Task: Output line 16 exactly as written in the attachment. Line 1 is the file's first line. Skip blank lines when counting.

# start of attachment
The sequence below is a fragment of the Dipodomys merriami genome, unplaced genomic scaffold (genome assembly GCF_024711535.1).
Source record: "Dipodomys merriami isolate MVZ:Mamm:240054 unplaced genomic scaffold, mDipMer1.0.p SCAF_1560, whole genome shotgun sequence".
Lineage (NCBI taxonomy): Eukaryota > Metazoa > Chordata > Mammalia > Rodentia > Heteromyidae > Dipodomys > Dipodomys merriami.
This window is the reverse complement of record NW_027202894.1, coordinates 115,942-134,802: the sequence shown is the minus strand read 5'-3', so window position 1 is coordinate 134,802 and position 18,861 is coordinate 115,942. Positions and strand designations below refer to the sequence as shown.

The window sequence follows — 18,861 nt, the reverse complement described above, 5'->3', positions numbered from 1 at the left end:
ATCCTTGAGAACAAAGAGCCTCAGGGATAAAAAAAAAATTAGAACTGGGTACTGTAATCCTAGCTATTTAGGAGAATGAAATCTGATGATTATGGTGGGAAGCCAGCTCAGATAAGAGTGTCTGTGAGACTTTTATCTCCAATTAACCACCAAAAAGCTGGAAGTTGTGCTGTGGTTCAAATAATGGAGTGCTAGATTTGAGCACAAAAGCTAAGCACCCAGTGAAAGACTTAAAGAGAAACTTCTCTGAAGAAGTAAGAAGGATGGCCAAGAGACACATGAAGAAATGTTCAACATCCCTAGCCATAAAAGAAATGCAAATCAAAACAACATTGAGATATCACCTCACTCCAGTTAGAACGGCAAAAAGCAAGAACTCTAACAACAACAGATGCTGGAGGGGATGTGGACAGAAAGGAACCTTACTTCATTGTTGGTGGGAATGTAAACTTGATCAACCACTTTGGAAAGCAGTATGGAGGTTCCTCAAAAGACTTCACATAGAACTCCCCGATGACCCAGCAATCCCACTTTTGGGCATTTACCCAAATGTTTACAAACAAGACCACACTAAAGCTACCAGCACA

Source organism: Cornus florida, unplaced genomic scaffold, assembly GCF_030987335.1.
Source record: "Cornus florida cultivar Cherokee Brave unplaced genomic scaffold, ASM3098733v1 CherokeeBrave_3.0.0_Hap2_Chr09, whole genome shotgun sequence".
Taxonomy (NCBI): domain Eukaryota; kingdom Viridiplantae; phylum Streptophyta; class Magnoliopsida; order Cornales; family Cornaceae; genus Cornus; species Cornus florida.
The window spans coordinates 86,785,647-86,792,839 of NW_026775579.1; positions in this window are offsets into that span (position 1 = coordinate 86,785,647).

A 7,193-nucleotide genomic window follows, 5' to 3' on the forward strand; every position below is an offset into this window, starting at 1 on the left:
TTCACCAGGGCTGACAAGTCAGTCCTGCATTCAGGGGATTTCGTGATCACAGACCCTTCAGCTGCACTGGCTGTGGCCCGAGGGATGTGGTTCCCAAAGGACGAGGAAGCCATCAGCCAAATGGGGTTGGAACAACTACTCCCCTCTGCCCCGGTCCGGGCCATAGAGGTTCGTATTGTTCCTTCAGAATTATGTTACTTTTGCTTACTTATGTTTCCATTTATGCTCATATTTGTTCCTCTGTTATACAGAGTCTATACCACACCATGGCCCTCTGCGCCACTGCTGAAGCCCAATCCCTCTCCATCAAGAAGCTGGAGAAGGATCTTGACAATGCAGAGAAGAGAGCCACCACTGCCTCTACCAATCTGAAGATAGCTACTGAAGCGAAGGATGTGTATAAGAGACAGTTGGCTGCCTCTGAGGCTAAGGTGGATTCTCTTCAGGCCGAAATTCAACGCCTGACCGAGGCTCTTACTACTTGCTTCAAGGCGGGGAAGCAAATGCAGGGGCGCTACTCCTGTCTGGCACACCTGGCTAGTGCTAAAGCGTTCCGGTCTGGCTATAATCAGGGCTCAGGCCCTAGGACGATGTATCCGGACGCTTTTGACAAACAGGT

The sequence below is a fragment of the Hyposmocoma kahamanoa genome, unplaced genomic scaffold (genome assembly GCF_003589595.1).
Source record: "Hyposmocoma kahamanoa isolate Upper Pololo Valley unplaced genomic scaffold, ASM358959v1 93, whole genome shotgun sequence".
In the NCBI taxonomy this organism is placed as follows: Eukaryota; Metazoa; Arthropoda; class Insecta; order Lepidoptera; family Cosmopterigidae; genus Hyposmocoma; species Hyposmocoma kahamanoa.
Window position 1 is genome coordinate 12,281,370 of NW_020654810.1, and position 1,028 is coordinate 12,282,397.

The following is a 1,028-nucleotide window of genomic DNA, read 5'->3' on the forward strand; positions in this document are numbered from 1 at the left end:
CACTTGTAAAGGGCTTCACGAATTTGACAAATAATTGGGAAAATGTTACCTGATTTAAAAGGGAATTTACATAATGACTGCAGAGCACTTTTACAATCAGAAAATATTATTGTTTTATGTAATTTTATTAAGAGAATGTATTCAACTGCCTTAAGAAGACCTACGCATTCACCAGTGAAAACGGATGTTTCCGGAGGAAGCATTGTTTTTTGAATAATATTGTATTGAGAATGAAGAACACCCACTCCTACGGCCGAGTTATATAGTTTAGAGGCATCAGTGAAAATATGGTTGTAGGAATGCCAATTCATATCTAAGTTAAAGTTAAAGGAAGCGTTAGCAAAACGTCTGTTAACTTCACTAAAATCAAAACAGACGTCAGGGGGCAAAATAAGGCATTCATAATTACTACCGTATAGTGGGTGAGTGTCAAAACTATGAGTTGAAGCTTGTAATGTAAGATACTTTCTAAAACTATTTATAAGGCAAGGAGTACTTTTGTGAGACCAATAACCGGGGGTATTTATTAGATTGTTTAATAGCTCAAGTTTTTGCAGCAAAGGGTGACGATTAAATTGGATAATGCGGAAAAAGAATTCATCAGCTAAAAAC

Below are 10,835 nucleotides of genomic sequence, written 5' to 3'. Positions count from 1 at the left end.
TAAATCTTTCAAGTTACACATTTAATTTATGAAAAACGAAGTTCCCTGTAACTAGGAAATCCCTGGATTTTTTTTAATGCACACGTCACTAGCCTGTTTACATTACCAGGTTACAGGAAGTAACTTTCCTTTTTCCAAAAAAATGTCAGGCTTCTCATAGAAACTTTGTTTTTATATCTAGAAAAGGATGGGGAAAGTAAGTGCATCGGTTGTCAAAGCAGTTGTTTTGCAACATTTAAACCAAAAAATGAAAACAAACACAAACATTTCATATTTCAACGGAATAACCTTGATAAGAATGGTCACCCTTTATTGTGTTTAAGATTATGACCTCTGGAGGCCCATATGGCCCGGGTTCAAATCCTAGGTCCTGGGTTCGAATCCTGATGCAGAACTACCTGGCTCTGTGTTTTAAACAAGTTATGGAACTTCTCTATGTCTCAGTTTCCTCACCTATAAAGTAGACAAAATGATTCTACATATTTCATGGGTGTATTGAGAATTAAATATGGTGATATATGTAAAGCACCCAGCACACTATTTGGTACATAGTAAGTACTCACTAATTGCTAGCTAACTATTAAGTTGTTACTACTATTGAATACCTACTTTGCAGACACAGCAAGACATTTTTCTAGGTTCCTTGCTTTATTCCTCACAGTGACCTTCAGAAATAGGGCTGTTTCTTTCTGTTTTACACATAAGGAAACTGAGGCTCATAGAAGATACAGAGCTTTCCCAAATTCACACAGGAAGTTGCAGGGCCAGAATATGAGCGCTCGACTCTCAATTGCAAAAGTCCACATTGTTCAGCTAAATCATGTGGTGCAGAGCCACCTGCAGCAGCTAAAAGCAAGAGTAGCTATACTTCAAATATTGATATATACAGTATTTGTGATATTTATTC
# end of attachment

Window position 1 is genome coordinate 12,281,370 of NW_020654810.1, and position 1,028 is coordinate 12,282,397.